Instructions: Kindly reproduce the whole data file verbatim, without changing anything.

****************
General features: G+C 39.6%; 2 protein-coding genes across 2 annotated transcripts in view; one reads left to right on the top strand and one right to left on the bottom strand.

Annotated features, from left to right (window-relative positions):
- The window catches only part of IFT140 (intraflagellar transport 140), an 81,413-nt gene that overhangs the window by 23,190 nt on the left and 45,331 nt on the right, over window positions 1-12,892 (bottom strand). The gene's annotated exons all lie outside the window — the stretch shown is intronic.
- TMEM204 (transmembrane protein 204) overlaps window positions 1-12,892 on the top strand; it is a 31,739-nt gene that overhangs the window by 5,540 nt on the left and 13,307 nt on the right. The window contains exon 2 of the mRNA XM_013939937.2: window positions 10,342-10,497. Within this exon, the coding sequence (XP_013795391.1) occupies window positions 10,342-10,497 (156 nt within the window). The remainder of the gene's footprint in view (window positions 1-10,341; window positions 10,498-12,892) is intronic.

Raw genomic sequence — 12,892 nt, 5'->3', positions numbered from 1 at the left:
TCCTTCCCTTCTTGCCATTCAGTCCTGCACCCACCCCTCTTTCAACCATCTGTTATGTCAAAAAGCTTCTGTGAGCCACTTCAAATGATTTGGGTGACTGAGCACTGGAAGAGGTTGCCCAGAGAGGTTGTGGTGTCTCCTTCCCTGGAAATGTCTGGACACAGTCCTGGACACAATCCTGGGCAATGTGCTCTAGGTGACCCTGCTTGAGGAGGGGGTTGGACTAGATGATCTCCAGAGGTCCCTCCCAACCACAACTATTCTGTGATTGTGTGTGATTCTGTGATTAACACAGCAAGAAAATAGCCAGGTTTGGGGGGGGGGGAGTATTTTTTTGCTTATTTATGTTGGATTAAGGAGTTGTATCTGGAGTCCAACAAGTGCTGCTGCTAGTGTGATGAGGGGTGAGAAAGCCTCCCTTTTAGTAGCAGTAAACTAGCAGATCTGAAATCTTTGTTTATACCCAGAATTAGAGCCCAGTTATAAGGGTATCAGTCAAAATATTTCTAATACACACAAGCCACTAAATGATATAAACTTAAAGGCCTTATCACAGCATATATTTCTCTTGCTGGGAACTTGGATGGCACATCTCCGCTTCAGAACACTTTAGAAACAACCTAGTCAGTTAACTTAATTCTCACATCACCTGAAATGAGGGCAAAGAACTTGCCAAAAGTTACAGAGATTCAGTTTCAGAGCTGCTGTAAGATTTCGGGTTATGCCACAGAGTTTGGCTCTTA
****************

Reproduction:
General features: G+C 39.6%; 2 protein-coding genes across 2 annotated transcripts in view; one reads left to right on the top strand and one right to left on the bottom strand.

Annotated features, from left to right (window-relative positions):
- The window catches only part of IFT140 (intraflagellar transport 140), an 81,413-nt gene that overhangs the window by 23,190 nt on the left and 45,331 nt on the right, over window positions 1-12,892 (bottom strand). The gene's annotated exons all lie outside the window — the stretch shown is intronic.
- TMEM204 (transmembrane protein 204) overlaps window positions 1-12,892 on the top strand; it is a 31,739-nt gene that overhangs the window by 5,540 nt on the left and 13,307 nt on the right. The window contains exon 2 of the mRNA XM_013939937.2: window positions 10,342-10,497. Within this exon, the coding sequence (XP_013795391.1) occupies window positions 10,342-10,497 (156 nt within the window). The remainder of the gene's footprint in view (window positions 1-10,341; window positions 10,498-12,892) is intronic.

Raw genomic sequence — 12,892 nt, 5'->3', positions numbered from 1 at the left:
TCCTTCCCTTCTTGCCATTCAGTCCTGCACCCACCCCTCTTTCAACCATCTGTTATGTCAAAAAGCTTCTGTGAGCCACTTCAAATGATTTGGGTGACTGAGCACTGGAAGAGGTTGCCCAGAGAGGTTGTGGTGTCTCCTTCCCTGGAAATGTCTGGACACAGTCCTGGACACAATCCTGGGCAATGTGCTCTAGGTGACCCTGCTTGAGGAGGGGGTTGGACTAGATGATCTCCAGAGGTCCCTCCCAACCACAACTATTCTGTGATTGTGTGTGATTCTGTGATTAACACAGCAAGAAAATAGCCAGGTTTGGGGGGGGGGGAGTATTTTTTTGCTTATTTATGTTGGATTAAGGAGTTGTATCTGGAGTCCAACAAGTGCTGCTGCTAGTGTGATGAGGGGTGAGAAAGCCTCCCTTTTAGTAGCAGTAAACTAGCAGATCTGAAATCTTTGTTTATACCCAGAATTAGAGCCCAGTTATAAGGGTATCAGTCAAAATATTTCTAATACACACAAGCCACTAAATGATATAAACTTAAAGGCCTTATCACAGCATATATTTCTCTTGCTGGGAACTTGGATGGCACATCTCCGCTTCAGAACACTTTAGAAACAACCTAGTCAGTTAACTTAATTCTCACATCACCTGAAATGAGGGCAAAGAACTTGCCAAAAGTTACAGAGATTCAGTTTCAGAGCTGCTGTAAGATTTCGGGTTATGCCACAGAGTTTGGCTCTTA